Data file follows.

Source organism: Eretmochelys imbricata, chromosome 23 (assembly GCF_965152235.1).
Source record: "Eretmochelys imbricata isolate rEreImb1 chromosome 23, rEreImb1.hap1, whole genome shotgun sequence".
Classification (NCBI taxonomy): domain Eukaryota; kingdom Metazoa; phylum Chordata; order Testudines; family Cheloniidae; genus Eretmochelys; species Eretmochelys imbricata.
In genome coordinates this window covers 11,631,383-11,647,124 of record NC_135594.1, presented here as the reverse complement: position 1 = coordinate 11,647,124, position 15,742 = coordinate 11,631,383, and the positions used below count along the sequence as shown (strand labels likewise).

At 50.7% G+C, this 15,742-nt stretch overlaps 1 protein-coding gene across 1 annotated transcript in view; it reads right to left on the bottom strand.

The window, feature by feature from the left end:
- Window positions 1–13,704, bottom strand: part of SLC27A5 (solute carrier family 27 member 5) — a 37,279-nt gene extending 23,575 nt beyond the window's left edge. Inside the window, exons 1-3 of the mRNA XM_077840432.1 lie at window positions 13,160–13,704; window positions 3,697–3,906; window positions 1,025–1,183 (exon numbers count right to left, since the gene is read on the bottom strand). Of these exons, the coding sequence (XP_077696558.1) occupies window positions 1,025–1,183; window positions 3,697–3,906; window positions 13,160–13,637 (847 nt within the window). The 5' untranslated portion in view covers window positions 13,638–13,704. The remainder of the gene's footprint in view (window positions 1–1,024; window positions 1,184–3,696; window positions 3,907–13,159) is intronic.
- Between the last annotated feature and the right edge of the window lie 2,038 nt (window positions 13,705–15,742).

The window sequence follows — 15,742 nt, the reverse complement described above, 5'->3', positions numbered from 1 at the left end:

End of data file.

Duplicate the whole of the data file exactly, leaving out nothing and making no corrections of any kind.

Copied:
Source organism: Eretmochelys imbricata, chromosome 23 (assembly GCF_965152235.1).
Source record: "Eretmochelys imbricata isolate rEreImb1 chromosome 23, rEreImb1.hap1, whole genome shotgun sequence".
Classification (NCBI taxonomy): domain Eukaryota; kingdom Metazoa; phylum Chordata; order Testudines; family Cheloniidae; genus Eretmochelys; species Eretmochelys imbricata.
In genome coordinates this window covers 11,631,383-11,647,124 of record NC_135594.1, presented here as the reverse complement: position 1 = coordinate 11,647,124, position 15,742 = coordinate 11,631,383, and the positions used below count along the sequence as shown (strand labels likewise).

At 50.7% G+C, this 15,742-nt stretch overlaps 1 protein-coding gene across 1 annotated transcript in view; it reads right to left on the bottom strand.

The window, feature by feature from the left end:
- Window positions 1–13,704, bottom strand: part of SLC27A5 (solute carrier family 27 member 5) — a 37,279-nt gene extending 23,575 nt beyond the window's left edge. Inside the window, exons 1-3 of the mRNA XM_077840432.1 lie at window positions 13,160–13,704; window positions 3,697–3,906; window positions 1,025–1,183 (exon numbers count right to left, since the gene is read on the bottom strand). Of these exons, the coding sequence (XP_077696558.1) occupies window positions 1,025–1,183; window positions 3,697–3,906; window positions 13,160–13,637 (847 nt within the window). The 5' untranslated portion in view covers window positions 13,638–13,704. The remainder of the gene's footprint in view (window positions 1–1,024; window positions 1,184–3,696; window positions 3,907–13,159) is intronic.
- Between the last annotated feature and the right edge of the window lie 2,038 nt (window positions 13,705–15,742).

The window sequence follows — 15,742 nt, the reverse complement described above, 5'->3', positions numbered from 1 at the left end: